These Gunma udon noodles are wide and flat and udon fans are lining up to try them.
Udon noodles are usually easy to distinguish: bouncy and chewy in texture, the whitish color of wheat flour, and most obviously, very square in shape. But it turns out that the distinct square profile of each noodle isn’t actually a defining feature of udon after all. Here at Japankuru, we’ve seen some unusual udon varieties in our time (like the weighty ippon udon of Saitama), but this one might take the cake when it comes to unusual shape. Because Hanayama Udon specializes in “onihimokawa udon” (鬼ひも川うどん), which is wide and flat as if the noodles were rolled out with a rolling pin before boiling, and they don’t look a thing like your stereotypical udon. Hanayama’s onihimokawa udon is at the top of the list for unusual udons, but how did it get this way?
Hanayama’s official shop name is “5th-Generation Hanayama Udon,” and it really is a long-standing family business, having originally opened its doors in Gunma Prefecture (known more for Kusatsu Onsen than for udon) at the end of the 19th century. Even before the shop opened, the owners were already focused on making the best possible udon, studying flour types and noodle techniques, even examining other noodles and breads to see if there were any secrets that could be used to level up their own udon creations. Perhaps the shop has stuck around for five generations and almost 130 years (and is still going strong) because the unique shape of their famous onihimokawa udon was carefully developed by chefs who determinedly tested out new changes in their recipe in order to perfect it, asking customers for their feedback and continuously improving their udon techniques. In the end, the restaurant landed on the flat, wide shape of onihimokawa udon, which has won multiple udon competitions and earned positive reviews from diners hailing from around the world.
Ask the shop staff and they’ll tell you that, even today, making the shop’s udon is a science and an art. The noodles are specifically shaped to be the width of an average person’s mouth, giving them a unique mouth-feel when slurped, and plenty of surface area to hold onto soups and sauces. The noodles are watched over as they boil, to ensure the perfect texture, and served immediately after boiling. If extra noodles are left sitting around for more than a few minutes, they’re deemed unworthy to be served, and fresh ones must be prepared. (Although we hope those extras go into the stomachs of the shop staff instead!) They’re just as serious about their noodles now as they were a century ago.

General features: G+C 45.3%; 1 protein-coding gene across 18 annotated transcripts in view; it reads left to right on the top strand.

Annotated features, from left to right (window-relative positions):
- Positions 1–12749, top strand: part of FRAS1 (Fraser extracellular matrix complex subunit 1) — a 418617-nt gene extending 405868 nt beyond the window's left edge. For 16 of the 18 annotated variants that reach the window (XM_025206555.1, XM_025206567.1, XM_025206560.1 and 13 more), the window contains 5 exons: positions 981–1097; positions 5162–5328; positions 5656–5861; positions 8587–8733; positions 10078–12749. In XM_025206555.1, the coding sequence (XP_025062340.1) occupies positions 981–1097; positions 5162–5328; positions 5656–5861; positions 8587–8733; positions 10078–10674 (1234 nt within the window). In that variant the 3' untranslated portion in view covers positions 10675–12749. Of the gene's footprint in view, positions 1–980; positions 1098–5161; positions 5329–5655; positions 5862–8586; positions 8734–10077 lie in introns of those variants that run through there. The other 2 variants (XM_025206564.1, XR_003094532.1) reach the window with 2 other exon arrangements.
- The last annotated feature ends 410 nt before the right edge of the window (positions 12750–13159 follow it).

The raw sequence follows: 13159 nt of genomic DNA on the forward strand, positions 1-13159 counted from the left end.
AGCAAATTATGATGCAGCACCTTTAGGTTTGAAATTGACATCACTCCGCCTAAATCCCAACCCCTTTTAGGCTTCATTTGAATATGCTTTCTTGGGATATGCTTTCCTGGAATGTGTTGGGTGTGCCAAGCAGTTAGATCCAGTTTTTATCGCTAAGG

In response to the overwhelming popularity, Hanayama Udon has expanded in recent years, opening shops in areas like downtown Tokyo (and Haneda Airport). The standard menu offers a handful of options, mainly focused on either hot soup (served in an adorable tanuki-shaped bowl) or chilled noodles with dipping sauces, although the option to order standard-shaped udon noodles actually persists. The shops are crowded at lunch, with lines forming outside, and the most popular lunch order is the Hanayama Gozen (花山御膳) which shows up at the top of the menu. This set, currently 1,480 yen, is a high price for udon, which often costs about 500~600 yen even in Tokyo. But big-eaters will be happy to see that customers can order a large portion of noodles for the same price, and either way, we think it’s worth the price.
The Hanayama Gozen comes with udon and a little rice bowl served in a metal pot – we recommend getting the chilled onihimokawa noodles (and so do many others, according to reviews), which come with one soy-based and one creamy sesame dipping sauce, and the tempura rice bowl. Pick up a broad noodle with your chopsticks, dip it in a sauce of your choice, take a bite of the perfectly thick and chewy noodle, and you’ll no longer have any questions as to how this weird-looking udon could win competitions over the classic. Then dig into the crunchy tempura bowl with its sweet sauce, and let the different textures take you to heaven. It’s a big tray of food, but trust us – it’ll disappear before you know it.
Each Hanayama location is decorated a little differently, with everything from traditional Japanese interiors to pink-painted walls, or even white retro decor, but if you’re hoping to try onihimokawa udon while in downtown Tokyo, we actually recommend heading to one of the less flashy locations. The Nihonbashi shop is conveniently located a few steps from the station, but a little less crowded than some of the other shops. And no matter what the walls look like, this funny-looking udon will still be just as delicious as it has been for the last century and change!
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